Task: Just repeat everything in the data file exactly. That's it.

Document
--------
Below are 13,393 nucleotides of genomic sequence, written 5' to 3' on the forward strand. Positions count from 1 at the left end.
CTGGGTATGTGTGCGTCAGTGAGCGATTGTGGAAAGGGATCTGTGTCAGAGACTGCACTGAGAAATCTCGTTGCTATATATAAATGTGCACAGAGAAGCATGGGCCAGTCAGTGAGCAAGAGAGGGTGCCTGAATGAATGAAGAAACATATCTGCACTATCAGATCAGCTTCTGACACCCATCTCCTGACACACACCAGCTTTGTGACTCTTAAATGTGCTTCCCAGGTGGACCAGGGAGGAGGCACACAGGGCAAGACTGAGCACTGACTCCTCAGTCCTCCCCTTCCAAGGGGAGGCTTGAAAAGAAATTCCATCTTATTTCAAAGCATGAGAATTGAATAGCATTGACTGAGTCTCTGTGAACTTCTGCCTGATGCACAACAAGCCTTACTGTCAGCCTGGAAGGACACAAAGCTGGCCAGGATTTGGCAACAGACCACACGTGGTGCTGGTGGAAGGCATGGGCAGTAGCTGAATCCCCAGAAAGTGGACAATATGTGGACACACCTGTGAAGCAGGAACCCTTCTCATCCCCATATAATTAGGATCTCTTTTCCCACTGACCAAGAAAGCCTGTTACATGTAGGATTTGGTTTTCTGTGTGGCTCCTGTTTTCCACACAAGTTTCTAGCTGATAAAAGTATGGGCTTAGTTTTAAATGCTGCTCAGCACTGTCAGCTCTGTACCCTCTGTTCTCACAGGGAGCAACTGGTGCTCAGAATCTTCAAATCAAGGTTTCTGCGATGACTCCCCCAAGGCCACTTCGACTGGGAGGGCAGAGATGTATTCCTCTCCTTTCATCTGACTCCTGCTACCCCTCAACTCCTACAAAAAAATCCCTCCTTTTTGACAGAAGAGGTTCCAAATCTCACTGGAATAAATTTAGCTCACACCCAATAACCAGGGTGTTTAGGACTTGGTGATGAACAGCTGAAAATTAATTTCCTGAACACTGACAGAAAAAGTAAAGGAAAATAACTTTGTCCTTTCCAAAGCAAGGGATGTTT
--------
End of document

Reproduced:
Below are 13,393 nucleotides of genomic sequence, written 5' to 3' on the forward strand. Positions count from 1 at the left end.
CTGGGTATGTGTGCGTCAGTGAGCGATTGTGGAAAGGGATCTGTGTCAGAGACTGCACTGAGAAATCTCGTTGCTATATATAAATGTGCACAGAGAAGCATGGGCCAGTCAGTGAGCAAGAGAGGGTGCCTGAATGAATGAAGAAACATATCTGCACTATCAGATCAGCTTCTGACACCCATCTCCTGACACACACCAGCTTTGTGACTCTTAAATGTGCTTCCCAGGTGGACCAGGGAGGAGGCACACAGGGCAAGACTGAGCACTGACTCCTCAGTCCTCCCCTTCCAAGGGGAGGCTTGAAAAGAAATTCCATCTTATTTCAAAGCATGAGAATTGAATAGCATTGACTGAGTCTCTGTGAACTTCTGCCTGATGCACAACAAGCCTTACTGTCAGCCTGGAAGGACACAAAGCTGGCCAGGATTTGGCAACAGACCACACGTGGTGCTGGTGGAAGGCATGGGCAGTAGCTGAATCCCCAGAAAGTGGACAATATGTGGACACACCTGTGAAGCAGGAACCCTTCTCATCCCCATATAATTAGGATCTCTTTTCCCACTGACCAAGAAAGCCTGTTACATGTAGGATTTGGTTTTCTGTGTGGCTCCTGTTTTCCACACAAGTTTCTAGCTGATAAAAGTATGGGCTTAGTTTTAAATGCTGCTCAGCACTGTCAGCTCTGTACCCTCTGTTCTCACAGGGAGCAACTGGTGCTCAGAATCTTCAAATCAAGGTTTCTGCGATGACTCCCCCAAGGCCACTTCGACTGGGAGGGCAGAGATGTATTCCTCTCCTTTCATCTGACTCCTGCTACCCCTCAACTCCTACAAAAAAATCCCTCCTTTTTGACAGAAGAGGTTCCAAATCTCACTGGAATAAATTTAGCTCACACCCAATAACCAGGGTGTTTAGGACTTGGTGATGAACAGCTGAAAATTAATTTCCTGAACACTGACAGAAAAAGTAAAGGAAAATAACTTTGTCCTTTCCAAAGCAAGGGATGTTT